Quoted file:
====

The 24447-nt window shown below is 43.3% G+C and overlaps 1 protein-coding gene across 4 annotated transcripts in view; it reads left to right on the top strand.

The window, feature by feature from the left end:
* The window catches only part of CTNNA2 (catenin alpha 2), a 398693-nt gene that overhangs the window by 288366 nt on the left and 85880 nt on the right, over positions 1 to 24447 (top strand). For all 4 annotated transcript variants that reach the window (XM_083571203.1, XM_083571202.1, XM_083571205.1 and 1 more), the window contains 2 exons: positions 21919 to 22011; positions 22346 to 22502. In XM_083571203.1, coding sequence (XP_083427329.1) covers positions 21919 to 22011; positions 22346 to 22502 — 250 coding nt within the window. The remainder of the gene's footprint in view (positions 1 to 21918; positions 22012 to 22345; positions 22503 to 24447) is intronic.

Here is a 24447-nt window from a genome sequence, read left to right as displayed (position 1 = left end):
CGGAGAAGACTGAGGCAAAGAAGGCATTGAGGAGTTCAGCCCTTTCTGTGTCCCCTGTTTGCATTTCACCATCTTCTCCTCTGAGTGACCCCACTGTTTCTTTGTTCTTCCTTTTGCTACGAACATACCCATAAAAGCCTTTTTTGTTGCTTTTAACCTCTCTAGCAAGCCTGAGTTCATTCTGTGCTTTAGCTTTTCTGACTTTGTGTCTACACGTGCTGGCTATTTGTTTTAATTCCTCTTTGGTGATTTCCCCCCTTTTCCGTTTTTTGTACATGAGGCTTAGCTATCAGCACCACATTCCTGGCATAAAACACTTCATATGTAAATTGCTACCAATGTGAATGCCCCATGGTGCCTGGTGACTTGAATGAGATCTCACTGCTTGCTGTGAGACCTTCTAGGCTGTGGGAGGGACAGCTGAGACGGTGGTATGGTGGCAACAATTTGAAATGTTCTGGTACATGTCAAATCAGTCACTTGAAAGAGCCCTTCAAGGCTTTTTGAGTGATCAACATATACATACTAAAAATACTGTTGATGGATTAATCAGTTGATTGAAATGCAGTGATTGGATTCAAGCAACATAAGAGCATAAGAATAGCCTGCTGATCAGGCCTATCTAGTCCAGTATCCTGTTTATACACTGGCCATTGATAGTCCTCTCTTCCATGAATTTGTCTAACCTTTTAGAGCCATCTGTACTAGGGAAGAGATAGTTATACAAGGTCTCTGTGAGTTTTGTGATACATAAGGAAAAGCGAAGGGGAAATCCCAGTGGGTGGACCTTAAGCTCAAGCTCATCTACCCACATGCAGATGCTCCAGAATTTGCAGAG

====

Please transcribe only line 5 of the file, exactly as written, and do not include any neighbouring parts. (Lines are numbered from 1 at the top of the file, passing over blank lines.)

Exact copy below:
CGGAGAAGACTGAGGCAAAGAAGGCATTGAGGAGTTCAGCCCTTTCTGTGTCCCCTGTTTGCATTTCACCATCTTCTCCTCTGAGTGACCCCACTGTTTCTTTGTTCTTCCTTTTGCTACGAACATACCCATAAAAGCCTTTTTTGTTGCTTTTAACCTCTCTAGCAAGCCTGAGTTCATTCTGTGCTTTAGCTTTTCTGACTTTGTGTCTACACGTGCTGGCTATTTGTTTTAATTCCTCTTTGGTGATTTCCCCCCTTTTCCGTTTTTTGTACATGAGGCTTAGCTATCAGCACCACATTCCTGGCATAAAACACTTCATATGTAAATTGCTACCAATGTGAATGCCCCATGGTGCCTGGTGACTTGAATGAGATCTCACTGCTTGCTGTGAGACCTTCTAGGCTGTGGGAGGGACAGCTGAGACGGTGGTATGGTGGCAACAATTTGAAATGTTCTGGTACATGTCAAATCAGTCACTTGAAAGAGCCCTTCAAGGCTTTTTGAGTGATCAACATATACATACTAAAAATACTGTTGATGGATTAATCAGTTGATTGAAATGCAGTGATTGGATTCAAGCAACATAAGAGCATAAGAATAGCCTGCTGATCAGGCCTATCTAGTCCAGTATCCTGTTTATACACTGGCCATTGATAGTCCTCTCTTCCATGAATTTGTCTAACCTTTTAGAGCCATCTGTACTAGGGAAGAGATAGTTATACAAGGTCTCTGTGAGTTTTGTGATACATAAGGAAAAGCGAAGGGGAAATCCCAGTGGGTGGACCTTAAGCTCAAGCTCATCTACCCACATGCAGATGCTCCAGAATTTGCAGAG